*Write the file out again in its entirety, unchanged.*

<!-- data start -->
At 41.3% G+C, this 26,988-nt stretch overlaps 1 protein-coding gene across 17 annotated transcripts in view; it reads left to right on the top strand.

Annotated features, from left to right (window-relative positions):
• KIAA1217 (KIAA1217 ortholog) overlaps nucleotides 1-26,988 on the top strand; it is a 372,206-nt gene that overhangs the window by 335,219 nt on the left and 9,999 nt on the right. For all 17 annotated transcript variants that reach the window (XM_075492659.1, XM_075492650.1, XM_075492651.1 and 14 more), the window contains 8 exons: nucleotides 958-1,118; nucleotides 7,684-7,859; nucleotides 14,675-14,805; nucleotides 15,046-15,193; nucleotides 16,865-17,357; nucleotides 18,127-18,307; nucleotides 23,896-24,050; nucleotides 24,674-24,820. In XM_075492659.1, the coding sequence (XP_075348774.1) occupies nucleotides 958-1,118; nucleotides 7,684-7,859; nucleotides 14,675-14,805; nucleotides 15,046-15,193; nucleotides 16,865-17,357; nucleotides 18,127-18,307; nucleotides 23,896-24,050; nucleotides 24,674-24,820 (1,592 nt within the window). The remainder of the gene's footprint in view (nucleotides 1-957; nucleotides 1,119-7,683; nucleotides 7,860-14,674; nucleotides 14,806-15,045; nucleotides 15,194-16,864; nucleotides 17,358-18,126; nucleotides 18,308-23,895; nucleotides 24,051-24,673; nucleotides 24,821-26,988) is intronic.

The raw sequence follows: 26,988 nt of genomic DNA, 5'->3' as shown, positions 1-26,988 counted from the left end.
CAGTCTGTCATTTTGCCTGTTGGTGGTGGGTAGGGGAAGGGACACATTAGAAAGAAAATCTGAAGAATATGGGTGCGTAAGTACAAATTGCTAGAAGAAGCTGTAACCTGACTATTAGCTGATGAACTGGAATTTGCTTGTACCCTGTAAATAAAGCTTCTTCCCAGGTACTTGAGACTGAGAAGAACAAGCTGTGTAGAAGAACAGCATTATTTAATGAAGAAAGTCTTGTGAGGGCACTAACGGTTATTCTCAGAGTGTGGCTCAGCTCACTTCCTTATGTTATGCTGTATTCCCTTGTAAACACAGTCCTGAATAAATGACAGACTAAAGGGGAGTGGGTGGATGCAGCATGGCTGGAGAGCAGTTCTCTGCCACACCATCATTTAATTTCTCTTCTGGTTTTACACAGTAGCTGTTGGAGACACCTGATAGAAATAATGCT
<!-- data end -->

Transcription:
At 41.3% G+C, this 26,988-nt stretch overlaps 1 protein-coding gene across 17 annotated transcripts in view; it reads left to right on the top strand.

Annotated features, from left to right (window-relative positions):
• KIAA1217 (KIAA1217 ortholog) overlaps nucleotides 1-26,988 on the top strand; it is a 372,206-nt gene that overhangs the window by 335,219 nt on the left and 9,999 nt on the right. For all 17 annotated transcript variants that reach the window (XM_075492659.1, XM_075492650.1, XM_075492651.1 and 14 more), the window contains 8 exons: nucleotides 958-1,118; nucleotides 7,684-7,859; nucleotides 14,675-14,805; nucleotides 15,046-15,193; nucleotides 16,865-17,357; nucleotides 18,127-18,307; nucleotides 23,896-24,050; nucleotides 24,674-24,820. In XM_075492659.1, the coding sequence (XP_075348774.1) occupies nucleotides 958-1,118; nucleotides 7,684-7,859; nucleotides 14,675-14,805; nucleotides 15,046-15,193; nucleotides 16,865-17,357; nucleotides 18,127-18,307; nucleotides 23,896-24,050; nucleotides 24,674-24,820 (1,592 nt within the window). The remainder of the gene's footprint in view (nucleotides 1-957; nucleotides 1,119-7,683; nucleotides 7,860-14,674; nucleotides 14,806-15,045; nucleotides 15,194-16,864; nucleotides 17,358-18,126; nucleotides 18,308-23,895; nucleotides 24,051-24,673; nucleotides 24,821-26,988) is intronic.

The raw sequence follows: 26,988 nt of genomic DNA, 5'->3' as shown, positions 1-26,988 counted from the left end.
CAGTCTGTCATTTTGCCTGTTGGTGGTGGGTAGGGGAAGGGACACATTAGAAAGAAAATCTGAAGAATATGGGTGCGTAAGTACAAATTGCTAGAAGAAGCTGTAACCTGACTATTAGCTGATGAACTGGAATTTGCTTGTACCCTGTAAATAAAGCTTCTTCCCAGGTACTTGAGACTGAGAAGAACAAGCTGTGTAGAAGAACAGCATTATTTAATGAAGAAAGTCTTGTGAGGGCACTAACGGTTATTCTCAGAGTGTGGCTCAGCTCACTTCCTTATGTTATGCTGTATTCCCTTGTAAACACAGTCCTGAATAAATGACAGACTAAAGGGGAGTGGGTGGATGCAGCATGGCTGGAGAGCAGTTCTCTGCCACACCATCATTTAATTTCTCTTCTGGTTTTACACAGTAGCTGTTGGAGACACCTGATAGAAATAATGCT